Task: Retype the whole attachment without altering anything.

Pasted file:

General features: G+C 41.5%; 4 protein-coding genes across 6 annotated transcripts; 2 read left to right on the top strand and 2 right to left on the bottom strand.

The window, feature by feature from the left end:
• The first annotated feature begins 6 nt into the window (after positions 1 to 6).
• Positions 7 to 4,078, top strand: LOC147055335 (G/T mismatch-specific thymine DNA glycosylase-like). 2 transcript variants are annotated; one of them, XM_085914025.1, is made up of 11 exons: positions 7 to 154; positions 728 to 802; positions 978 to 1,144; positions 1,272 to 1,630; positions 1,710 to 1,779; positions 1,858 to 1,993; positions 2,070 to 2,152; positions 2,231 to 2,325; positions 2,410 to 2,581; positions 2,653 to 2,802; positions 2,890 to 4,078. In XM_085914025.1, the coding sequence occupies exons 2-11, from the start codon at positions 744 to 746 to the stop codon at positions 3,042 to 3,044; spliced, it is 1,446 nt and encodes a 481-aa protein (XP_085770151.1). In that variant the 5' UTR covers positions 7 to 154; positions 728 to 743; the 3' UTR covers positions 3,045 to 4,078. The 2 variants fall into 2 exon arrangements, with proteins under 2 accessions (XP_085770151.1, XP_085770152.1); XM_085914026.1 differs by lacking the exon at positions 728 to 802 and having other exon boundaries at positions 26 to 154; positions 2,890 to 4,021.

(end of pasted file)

General features: G+C 41.5%; 4 protein-coding genes across 6 annotated transcripts; 2 read left to right on the top strand and 2 right to left on the bottom strand.

The window, feature by feature from the left end:
• The first annotated feature begins 6 nt into the window (after positions 1 to 6).
• Positions 7 to 4,078, top strand: LOC147055335 (G/T mismatch-specific thymine DNA glycosylase-like). 2 transcript variants are annotated; one of them, XM_085914025.1, is made up of 11 exons: positions 7 to 154; positions 728 to 802; positions 978 to 1,144; positions 1,272 to 1,630; positions 1,710 to 1,779; positions 1,858 to 1,993; positions 2,070 to 2,152; positions 2,231 to 2,325; positions 2,410 to 2,581; positions 2,653 to 2,802; positions 2,890 to 4,078. In XM_085914025.1, the coding sequence occupies exons 2-11, from the start codon at positions 744 to 746 to the stop codon at positions 3,042 to 3,044; spliced, it is 1,446 nt and encodes a 481-aa protein (XP_085770151.1). In that variant the 5' UTR covers positions 7 to 154; positions 728 to 743; the 3' UTR covers positions 3,045 to 4,078. The 2 variants fall into 2 exon arrangements, with proteins under 2 accessions (XP_085770151.1, XP_085770152.1); XM_085914026.1 differs by lacking the exon at positions 728 to 802 and having other exon boundaries at positions 26 to 154; positions 2,890 to 4,021.